The customary arrest of pro-freedom leaders began soon after the bugle for Assembly polls was sounded. It has now reached a level where even the youth released after years of incarceration have been put under arbitrary imprisonment.
While elections are part of a genuine democracy, so are the voices that campaign against it. Democratic governments all over the world allow dissenting voices a space to flourish. The sign of healthy democracies in the world is the amount of dissent they allow. But the moment elections are announced in Kashmir, the state government’s standard response is arrests, persecution and reinforcing the already choking numbers of troopers.
While all political parties, some of whom might soon be part of a government, advocate resolution of Kashmir issue through peaceful means, they are silent on these arrests. The pro-India parties either tacitly or explicitly support the arrests, depending on whether they are in power or out of it. What does a dialogue mean when the people with whom it would be held eventually spend most part of their lives in jails or under house arrests?
Ahead of assembly elections, the state has so far arrested more than 500 people, calling them as pre-emptive and necessary for free polls in Kashmir. What these arrests do not hide is the nature of the state working in Kashmir—draconian and repressive. The massive crackdown on pro-freedom leadership strengthens the argument that the Indian state is interested in only one thing, that is, control by any means. That is why the elections, and the arrests, are supplemented by deploying 50,000 more troops in a place internationally recognised as the most militarised region on earth.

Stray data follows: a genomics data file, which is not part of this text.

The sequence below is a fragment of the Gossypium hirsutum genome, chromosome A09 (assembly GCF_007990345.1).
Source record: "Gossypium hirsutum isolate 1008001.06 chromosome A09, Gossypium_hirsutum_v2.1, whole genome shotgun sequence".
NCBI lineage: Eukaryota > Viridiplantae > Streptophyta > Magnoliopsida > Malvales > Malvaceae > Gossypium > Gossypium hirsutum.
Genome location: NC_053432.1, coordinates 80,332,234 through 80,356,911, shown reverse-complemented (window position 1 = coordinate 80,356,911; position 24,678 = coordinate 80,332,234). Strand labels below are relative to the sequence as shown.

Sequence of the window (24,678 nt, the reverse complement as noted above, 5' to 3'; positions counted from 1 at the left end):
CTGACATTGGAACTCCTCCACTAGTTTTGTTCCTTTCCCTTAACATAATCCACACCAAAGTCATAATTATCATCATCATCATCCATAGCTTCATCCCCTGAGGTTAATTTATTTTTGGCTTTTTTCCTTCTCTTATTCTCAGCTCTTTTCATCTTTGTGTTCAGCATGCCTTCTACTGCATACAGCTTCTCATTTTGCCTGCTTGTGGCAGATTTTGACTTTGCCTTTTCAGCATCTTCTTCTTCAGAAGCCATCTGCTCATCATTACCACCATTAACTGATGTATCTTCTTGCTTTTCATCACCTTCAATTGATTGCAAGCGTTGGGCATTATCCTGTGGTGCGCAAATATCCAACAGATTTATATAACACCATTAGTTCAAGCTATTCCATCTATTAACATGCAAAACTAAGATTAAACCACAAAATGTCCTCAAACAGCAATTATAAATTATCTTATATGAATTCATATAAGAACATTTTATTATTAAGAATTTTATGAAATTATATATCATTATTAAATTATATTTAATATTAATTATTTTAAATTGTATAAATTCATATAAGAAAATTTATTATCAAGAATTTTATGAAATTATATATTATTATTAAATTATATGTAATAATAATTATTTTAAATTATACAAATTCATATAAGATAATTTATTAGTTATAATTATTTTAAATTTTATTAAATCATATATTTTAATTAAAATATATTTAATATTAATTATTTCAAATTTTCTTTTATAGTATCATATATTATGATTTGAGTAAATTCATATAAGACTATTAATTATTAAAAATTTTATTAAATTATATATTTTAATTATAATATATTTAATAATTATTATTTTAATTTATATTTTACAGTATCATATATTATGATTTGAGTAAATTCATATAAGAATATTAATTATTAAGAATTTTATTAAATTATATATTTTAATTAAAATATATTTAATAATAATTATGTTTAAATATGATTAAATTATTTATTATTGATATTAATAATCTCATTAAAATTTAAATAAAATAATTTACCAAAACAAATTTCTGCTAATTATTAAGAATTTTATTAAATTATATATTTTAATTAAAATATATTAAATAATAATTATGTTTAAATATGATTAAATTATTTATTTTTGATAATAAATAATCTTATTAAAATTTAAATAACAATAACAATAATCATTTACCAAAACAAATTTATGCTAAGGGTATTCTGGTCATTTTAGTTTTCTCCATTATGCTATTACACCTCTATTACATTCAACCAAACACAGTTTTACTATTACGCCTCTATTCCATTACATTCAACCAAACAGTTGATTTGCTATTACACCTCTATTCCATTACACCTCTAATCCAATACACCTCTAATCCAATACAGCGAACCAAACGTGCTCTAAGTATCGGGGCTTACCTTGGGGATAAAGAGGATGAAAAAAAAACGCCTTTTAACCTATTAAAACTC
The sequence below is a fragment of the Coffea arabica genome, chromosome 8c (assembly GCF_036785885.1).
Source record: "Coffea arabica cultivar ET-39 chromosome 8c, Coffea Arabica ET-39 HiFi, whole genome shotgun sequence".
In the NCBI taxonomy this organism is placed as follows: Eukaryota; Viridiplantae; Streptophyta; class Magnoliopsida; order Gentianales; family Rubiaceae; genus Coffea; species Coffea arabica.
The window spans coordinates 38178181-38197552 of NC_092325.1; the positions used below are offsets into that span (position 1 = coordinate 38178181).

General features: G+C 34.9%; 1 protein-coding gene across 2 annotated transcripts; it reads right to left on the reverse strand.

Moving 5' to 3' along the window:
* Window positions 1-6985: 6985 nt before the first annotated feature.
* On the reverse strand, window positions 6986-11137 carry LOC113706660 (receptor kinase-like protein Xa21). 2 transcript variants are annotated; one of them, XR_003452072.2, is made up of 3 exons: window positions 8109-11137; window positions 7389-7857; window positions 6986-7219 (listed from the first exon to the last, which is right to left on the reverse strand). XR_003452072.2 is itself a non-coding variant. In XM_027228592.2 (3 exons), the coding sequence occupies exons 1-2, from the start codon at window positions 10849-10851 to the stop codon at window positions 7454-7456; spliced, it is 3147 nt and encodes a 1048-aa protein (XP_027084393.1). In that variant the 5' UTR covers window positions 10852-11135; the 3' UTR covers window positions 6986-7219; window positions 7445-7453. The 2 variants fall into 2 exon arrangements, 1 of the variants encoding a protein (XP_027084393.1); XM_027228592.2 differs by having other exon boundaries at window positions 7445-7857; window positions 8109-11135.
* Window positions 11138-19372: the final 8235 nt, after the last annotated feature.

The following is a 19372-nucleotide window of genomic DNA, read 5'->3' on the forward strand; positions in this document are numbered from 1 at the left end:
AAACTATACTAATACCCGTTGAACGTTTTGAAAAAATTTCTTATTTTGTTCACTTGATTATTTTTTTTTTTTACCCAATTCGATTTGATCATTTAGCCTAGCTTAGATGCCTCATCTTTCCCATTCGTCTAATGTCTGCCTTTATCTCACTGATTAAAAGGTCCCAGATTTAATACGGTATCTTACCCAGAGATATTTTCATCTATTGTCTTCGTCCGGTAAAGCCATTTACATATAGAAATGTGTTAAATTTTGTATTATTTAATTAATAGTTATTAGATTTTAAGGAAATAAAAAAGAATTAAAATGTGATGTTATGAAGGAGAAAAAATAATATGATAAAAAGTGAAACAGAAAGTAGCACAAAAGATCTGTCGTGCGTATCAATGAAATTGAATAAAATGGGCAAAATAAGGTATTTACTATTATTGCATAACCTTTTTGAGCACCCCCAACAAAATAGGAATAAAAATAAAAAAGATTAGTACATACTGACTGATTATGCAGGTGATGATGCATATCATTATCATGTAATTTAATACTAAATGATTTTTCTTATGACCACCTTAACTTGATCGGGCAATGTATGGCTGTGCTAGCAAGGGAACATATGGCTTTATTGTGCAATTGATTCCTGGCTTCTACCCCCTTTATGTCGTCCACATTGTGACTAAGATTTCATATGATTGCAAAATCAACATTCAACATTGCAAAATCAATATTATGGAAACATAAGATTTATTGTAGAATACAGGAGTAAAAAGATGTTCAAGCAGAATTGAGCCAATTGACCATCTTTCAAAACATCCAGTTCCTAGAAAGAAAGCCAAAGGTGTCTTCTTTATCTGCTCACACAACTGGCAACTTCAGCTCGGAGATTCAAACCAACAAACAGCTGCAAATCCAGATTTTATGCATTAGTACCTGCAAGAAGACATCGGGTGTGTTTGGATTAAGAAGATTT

Many a pro-India politicians argue that democracy was never allowed to flourish in Kashmir. But little do they realise that they have been the biggest hurdle in democracy taking root in Kashmir. From Sheikh Abdullah to Mufti Sayeed, the dissent has been brutally crushed. And if we are to identify a common element between two radically different politicians as Sheikh and Mufti, Public Safety Act comes to the mind first.
The repressive measures ahead of elections, in addition to subversion by other means such as paying people to fight elections and tactical rigging, also show the hollowness of what New Delhi and pro-India Kashmiri politicians call the “democratic verdict.” By keeping the people who want to campaign against polls in jails, one can safely assume that any high voter turnout is a bubble that exists as long as dissent is crushed by the jackboot.